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Type 2 diabetes is a chronic condition that can develop at any age, though it is uncommon before adolescence. It often has a slow, gradual onset, which can make it difficult to detect and diagnose in children.
Type 2 diabetes is less common than type 1 diabetes in youth. The Statistics Report shows that doctors in the U.S. diagnosed type 2 diabetes in about 5,758 children and adolescents aged 10–19 years between 2014 and 2015.
The rates of children with type 2 diabetes are increasing along with rises in those with obesity.
Type 2 diabetes is a lifelong condition that can lead to serious complications if a person does not receive treatment.
However, with a carefully controlled diet, lifestyle adjustments, and medication to control blood sugar, the condition can enter long-term remission.
In this article, we look at the effects of type 2 diabetes in children.
Type 2 diabetes often has a slow, gradual onset. Due to this, symptoms can be difficult to detect, and some children may have no symptoms at all.
Statistics show that about 34.2 million people in the U.S. have diabetes, and 7.3 million of those may not have a diagnosis.
The symptoms are similar in younger children, adolescents, and adults. Children with type 2 diabetes may experience the following symptoms:
- Increased urination: A child with type 2 diabetes might urinate more frequently than they did before the condition developed. When there is an excess of sugar in the blood, the body excretes some of it in the urine, and excess water follows it.
- Increased thirst: Children with type 2 diabetes might start expressing a need to drink more than usual. This is because more urination can cause dehydration, leading to thirst.
- Fatigue: When the body does not use blood sugar effectively, a child may develop fatigue. The emotional and physical discomfort of living with the more severe effects of diabetes might also cause persistent feelings of fatigue.
- Blurred vision: High blood sugar levels can draw fluid from the lenses of the eyes, making it harder to focus.
- Darkened skin: Insulin resistance might lead to the development of a skin condition called acanthosis nigricans, which can cause areas of skin to darken. It often affects the armpits and the back of the neck.
- Slow wound healing: High blood sugar levels can lead to longer healing times for sores and skin infections.
Problems with controlling blood sugar, or glucose, characterize diabetes. The pancreas usually helps a person control their blood sugar by releasing a hormone called insulin.
Insulin allows blood glucose to enter the cells, leaving the bloodstream and bringing down a person’s blood sugar level.
In a child or adult with type 2 diabetes, the body either does not produce enough insulin or develops insulin resistance, in which the cells become less sensitive to the effects of this hormone.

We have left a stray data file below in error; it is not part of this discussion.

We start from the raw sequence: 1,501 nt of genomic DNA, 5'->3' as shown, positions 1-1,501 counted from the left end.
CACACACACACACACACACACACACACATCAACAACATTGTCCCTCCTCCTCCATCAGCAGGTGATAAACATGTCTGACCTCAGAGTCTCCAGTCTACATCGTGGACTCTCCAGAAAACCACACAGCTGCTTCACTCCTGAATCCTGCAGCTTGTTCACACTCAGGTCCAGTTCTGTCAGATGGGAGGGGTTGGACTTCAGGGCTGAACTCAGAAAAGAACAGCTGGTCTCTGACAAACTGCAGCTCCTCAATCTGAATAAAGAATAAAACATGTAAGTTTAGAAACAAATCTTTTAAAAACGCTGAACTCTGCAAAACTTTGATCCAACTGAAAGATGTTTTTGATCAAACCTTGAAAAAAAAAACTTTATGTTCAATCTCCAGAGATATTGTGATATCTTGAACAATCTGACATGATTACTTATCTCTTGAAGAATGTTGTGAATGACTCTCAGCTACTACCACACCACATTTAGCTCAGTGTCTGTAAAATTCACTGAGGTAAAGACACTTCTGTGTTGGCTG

Type 2 diabetes can develop in anyone, including children. The condition is more likely to develop in people with overweight or obesity.
In the past, the medical community referred to type 2 diabetes as either adult-onset or non-insulin-dependent diabetes. However, the condition is occurring in an increasing number of children and adolescents as rates of obesity continue to rise.
Obesity increases the risk of type 2 diabetes by causing insulin resistance. This occurs when organs and tissues do not respond appropriately to insulin or absorb enough sugar from the blood.
According to the Centers for Disease Control and Prevention (CDC), obesity affected about 18.5% of people aged 2–19 in the U.S. in 2015–2016.
The authors of a study from 2017 found that people under 25 years old who fell into the body mass index (BMI) ranges for obesity were four times more likely to develop type 2 diabetes than those in lower BMI ranges.
BMI is one method for comparing height and weight to provide an overview of health, although people should use it more as a general guide than as an accurate representation.
Secondhand smoke might also be a risk factor, according to a prospective cohort study from 2013. The researchers looked at the results of a survey of 37,343 females in France who had provided information on their exposure to secondhand smoke during their childhood.
Females with parents who smoked tobacco when they were growing up had a risk of type 2 diabetes that was 18% higher than those whose parents did not smoke.
Over 75% of children with type 2 diabetes have a close relative who has it, either due to genetics or shared lifestyle habits. Having a parent or sibling with type 2 diabetes is linked with an increased risk.
According to the CDC, type 2 diabetes is more common among people who are African American, Hispanic or Latino American, American Indian, or Alaska Native. Some Pacific Islanders and Asian Americans are also at higher risk.
To diagnose type 2 diabetes, a doctor will ask about the child’s symptoms, and they may take a blood sample to check glucose levels.
The doctor may also use a simple urine test to screen for sugar in the urine.
In the U.S., blood tests to diagnose diabetes include:
- Fasting blood glucose: Doctors perform this test in the morning when the child has an empty stomach. A fasting blood glucose result of more than 126 milligrams per deciliter (mg/dl) is an indicator of diabetes.
- Glycated hemoglobin (A1C): This test checks the amount of glucose that attaches to red blood cells over time. Doctors consider a diabetes diagnosis if the A1C measurement is greater than 6.5% or 48 millimoles per liter.
- Random blood glucose: A doctor requests this test at a random time during the day. The medical community considers someone to have diabetes if their random blood glucose level is higher than 200 mg/dl.
For a reliable diagnosis, a medical professional may need to perform these tests on two separate occasions.